We’ve all seen those party trickers, the contortionists, the finger benders, the ankle behind the headers, the limboists. Maybe you’re one yourself. It’s kind of fun. Such flexibility is called hypermobility. Advantageous to dancers, musicians, swimmers and party trickers in the early years the fun soon stops if hypermobility isn’t correctly managed as it can lead to chronic pain.
One of the most commonly underdiagnosed and under appreciated conditions in physical therapy hypermobility is associated with a wide range of common medical issues. Issues such as links to Fibromyalgia, coordination problems, digestive issues, fatigue, chronic pain and early onset osteoarthritis. Issues that people often fail to link with their hypermobility.
So What Is hypermobility?
hypermobility is an interesting condition. The joints of hypermobile people are different. They have more ‘give’ in them than in other people and consequently the body has to respond to this extra flexibility through increased muscular tension in an effort to try and stabilise.
A genetic disorder, hypermobility is classed as ‘a hereditary disorder of connective tissue’. Connective tissue binds everything together to make it strong. The genetic and hormonal weakening of the connective tissue that makes up the joints surround allows greater movement within the joint – movement that we define as hypermobility.
This additional strain on the joints, muscles, tendons, tissue and skin surrounding them can, over time, lead to chronic pain if not correctly managed.
The Emotional Effects of hypermobility
So why is this condition more complex than ‘just loose joints’?
What are the consequences of hypermobility and how do they impact?
For a start if you continually ignore the physical manifestations of hypermobility such as functional gastrointestinal disease, heart problems, asthma, neoplasia and chronic pain problems can also cause emotional wellbeing issues too – things like anxiety, phobias and stress. In fact research has shown that nearly 70% of people affected by panic disorders are hypermobile. Clearly it makes sense to seek treatment.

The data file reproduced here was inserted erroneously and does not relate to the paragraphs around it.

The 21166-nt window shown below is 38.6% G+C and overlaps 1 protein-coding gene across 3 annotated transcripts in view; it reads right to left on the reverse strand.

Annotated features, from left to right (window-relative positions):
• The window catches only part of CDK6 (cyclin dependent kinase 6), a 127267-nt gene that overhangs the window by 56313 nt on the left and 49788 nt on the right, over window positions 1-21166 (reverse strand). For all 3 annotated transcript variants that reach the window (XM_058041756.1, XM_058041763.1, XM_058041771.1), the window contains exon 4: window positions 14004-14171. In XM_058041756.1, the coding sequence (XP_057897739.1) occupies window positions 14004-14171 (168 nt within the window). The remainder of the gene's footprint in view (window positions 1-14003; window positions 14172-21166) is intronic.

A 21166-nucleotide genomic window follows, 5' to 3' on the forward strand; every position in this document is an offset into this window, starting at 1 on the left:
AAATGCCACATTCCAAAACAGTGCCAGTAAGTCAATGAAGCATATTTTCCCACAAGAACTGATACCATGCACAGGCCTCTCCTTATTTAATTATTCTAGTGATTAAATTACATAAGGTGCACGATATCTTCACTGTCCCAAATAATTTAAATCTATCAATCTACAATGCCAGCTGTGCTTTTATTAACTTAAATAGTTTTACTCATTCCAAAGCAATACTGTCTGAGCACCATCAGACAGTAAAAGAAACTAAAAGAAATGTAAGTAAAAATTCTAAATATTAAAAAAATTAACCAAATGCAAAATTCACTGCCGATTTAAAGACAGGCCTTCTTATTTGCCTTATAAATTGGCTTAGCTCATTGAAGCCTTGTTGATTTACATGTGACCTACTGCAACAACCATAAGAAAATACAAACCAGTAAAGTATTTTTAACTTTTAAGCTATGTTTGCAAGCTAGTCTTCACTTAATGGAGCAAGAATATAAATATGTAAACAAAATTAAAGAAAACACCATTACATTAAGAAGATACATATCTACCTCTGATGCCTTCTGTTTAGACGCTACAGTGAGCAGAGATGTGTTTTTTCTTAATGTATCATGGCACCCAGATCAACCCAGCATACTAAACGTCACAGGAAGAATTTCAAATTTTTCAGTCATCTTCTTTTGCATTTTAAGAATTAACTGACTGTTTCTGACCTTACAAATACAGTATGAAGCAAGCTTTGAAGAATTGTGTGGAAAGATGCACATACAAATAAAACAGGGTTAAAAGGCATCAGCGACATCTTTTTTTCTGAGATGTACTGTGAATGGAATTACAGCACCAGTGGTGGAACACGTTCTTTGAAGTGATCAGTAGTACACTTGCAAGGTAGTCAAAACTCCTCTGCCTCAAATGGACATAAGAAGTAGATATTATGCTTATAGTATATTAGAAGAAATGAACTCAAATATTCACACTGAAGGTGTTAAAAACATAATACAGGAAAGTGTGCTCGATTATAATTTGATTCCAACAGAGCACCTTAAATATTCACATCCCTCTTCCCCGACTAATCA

How Do We Diagnose hypermobility?
hypermobility evaluation starts with a few basic questions. The answers will hopefully tell us which form of the many different variants of hereditary hypermobility disorders you’re dealing with. Disorders such as Marfan Syndrome, Ehlers-Danlos Syndrome, Stickler Syndrome, Osteogenesis Imperfecta.
Just some of the many symptoms of joint hypermobility that you may be experiencing:
- Double jointed
- Thin, stretchy skin that bruises easily
- Joint pain
- Being able to do the splits or voluntarily dislocate joints
- Clumsiness/lack of balance
- A history of multiple bone fractures
- Chronic fatigue
- Heavy and painful menstrual cycle
- Feeling dizzy/faint/POTS (postural orthostatic tachycardia syndrome)
- Hernias (hiatus/abdominal)
How Do We Fix hypermobility?
Although there is nothing anyone can do to fix and strengthen the connective tissue we can help to manage it using manual and physical therapy.
Osteopathy and massage are great for identifying stress and reducing tension to allow better function, while physical therapy can help stabilise the joints and regain balance control (provided the work is carefully designed to meet the patient’s specific needs).
Ill-focused treatment methods or training that isn’t designed specifically for a hypermobile patient can actually lead to further pain and dislocation. That’s what makes it so important to insist that your therapist is an expert in hypermobility. See our exercise programmes under services for further information.
For the emotional effects of hypermobility we recommend mindfulness which offers a proven and effective intervention in reducing anxiety and fear avoidance behaviours.
Why We Specialise in hypermobility at Movement and Wellbeing Clinic
Once diagnosed our patients take great comfort in realising both exactly what they’re dealing with and also the fact that they now don’t have to face their challenge alone.
A complex issue with complex consequences the many day to day complications of hypermobility can cause a very personal response to clinical diagnosis. A reaction that is usually one of relief as often patients weren’t sure how ‘normal’ their symptoms were and are relieved to have their conditions defined and their treatment planned.
As challenging as hypermobility can be for us and especially our patients, everyday we’re privileged to be able guide hypermobile patients on their journey of better health. A road as complex as the nature of the condition perhaps that’s why so few clinics actually specialise in hypermobility.